When you reach your 14th NBA season, you probably have seen just about everything on the court.
Caron Butler is capitalizing on that experience.
Early in the Kings’ season, the 35-year-old forward has shown he can make an impact even in limited minutes off the bench.
When Butler enters a game, he goes to work quickly. In two appearances totaling 27 minutes, he has 12 points on 6-of-11 shooting. On a second unit with many players looking to score, Butler already has mastered getting the shots he wants.
He’s a pro; he knows how to play.
Kings coach George Karl on forward Caron Butler
“I think it’s key that coach (George) Karl has a system,” Butler said. “The system is great, but at the same time, when you come in, you’ve got to know how to be effective and be an asset to the team. Get to your (shooting) spots where you can be extremely effective because sometimes you’re not going to have an opportunity to get loose all over again.”
Butler was unaffected by his play in the preseason, when he made only 3 of 16 shots. Like many veterans, he was working out the kinks and making sure he was ready for the regular season.
“I don’t think I’ve been surprised,” Karl said of Butler’s regular-season performance. “I was surprised he played poorly in the exhibition season and now has been able to turn that switch on quicker than I thought he would.”
Butler said his sharpness comes from training and shootaround rituals he’s followed for years and competition with younger players in practice.
He also finds ways to stay in the game mentally. Butler has been an All-Star, so he knows how to play at a high level. And he’s been around long enough to see what happens when focus drifts to the stands or postgame plans.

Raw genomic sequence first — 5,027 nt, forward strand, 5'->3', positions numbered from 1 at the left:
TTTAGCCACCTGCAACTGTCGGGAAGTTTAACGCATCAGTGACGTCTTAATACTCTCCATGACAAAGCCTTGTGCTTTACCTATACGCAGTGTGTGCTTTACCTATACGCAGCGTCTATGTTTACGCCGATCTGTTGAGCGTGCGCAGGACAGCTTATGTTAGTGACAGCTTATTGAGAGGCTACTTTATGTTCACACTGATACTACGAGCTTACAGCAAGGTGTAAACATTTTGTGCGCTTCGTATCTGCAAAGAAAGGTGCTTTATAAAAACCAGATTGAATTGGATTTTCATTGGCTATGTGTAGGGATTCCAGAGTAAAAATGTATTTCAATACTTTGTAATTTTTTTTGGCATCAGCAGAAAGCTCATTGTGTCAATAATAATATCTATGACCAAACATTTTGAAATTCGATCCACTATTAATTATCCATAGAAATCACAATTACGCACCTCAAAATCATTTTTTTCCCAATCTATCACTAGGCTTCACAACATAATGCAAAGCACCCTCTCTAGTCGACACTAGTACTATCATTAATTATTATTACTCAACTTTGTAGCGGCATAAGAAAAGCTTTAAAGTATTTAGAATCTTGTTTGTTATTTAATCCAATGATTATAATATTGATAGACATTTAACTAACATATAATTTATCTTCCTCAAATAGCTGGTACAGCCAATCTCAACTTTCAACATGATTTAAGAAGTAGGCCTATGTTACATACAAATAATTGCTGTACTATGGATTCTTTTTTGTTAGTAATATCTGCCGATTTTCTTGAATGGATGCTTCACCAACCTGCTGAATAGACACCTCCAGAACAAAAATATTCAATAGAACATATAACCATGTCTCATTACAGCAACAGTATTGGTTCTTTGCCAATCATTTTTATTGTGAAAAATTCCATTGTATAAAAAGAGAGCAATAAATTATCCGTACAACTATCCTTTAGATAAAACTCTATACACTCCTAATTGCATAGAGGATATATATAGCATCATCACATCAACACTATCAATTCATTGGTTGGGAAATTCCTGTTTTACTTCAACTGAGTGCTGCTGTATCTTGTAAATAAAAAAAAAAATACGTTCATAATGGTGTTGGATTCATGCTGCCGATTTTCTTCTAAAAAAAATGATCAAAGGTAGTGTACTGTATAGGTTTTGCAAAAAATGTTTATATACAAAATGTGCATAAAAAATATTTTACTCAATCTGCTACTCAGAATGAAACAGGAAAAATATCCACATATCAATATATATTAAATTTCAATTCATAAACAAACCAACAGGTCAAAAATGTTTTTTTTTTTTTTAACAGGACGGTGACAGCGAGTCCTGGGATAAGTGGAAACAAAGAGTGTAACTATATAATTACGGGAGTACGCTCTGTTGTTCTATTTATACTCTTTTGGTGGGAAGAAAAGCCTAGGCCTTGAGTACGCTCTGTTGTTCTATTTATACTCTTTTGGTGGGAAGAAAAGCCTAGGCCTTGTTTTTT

“Sometimes when you’re over there (on the bench), you get caught bird-watching,” Butler said, “and when you get in the game, you’re out there searching, and then four or five minutes go by and you’re out of the game, and your impact has been very minimal.”
Knowing his playing time might be brief, Butler believes it’s important to talk to his teammates as they leave the game to find out what to expect. He might ask how a player is defending a certain play or what his teammates are seeing when they run the offense.
“So when you get out there, it’s almost like you’ve been out there and mentally you’re in it,” Butler said. “It’s not like a shooting drill or something like that. Everything has reactions and counters, so you’ve got to be mentally prepared for that, and if you’re not, you’ll find yourself out of the flow, out of the mix, and you’ll find it tough to get engaged.”
The system is great, but at the same time, when you come in, you’ve got to know how to be effective and be an asset to the team.
Butler’s longevity in the league appealed to the Kings, who signed him in the offseason to be a solid presence in the locker room and a mentor to the young players.
In molding his approach to the game, Butler credited teammates such as Eddie Jones and Alonzo Mourning with the Miami Heat and Kobe Bryant with the Los Angeles Lakers.
“He’s a pro; he knows how to play,” Karl said. “I think he understands what we want to do probably as much as anybody on the team except maybe our point guards. He’s comfortable taking and making shots.”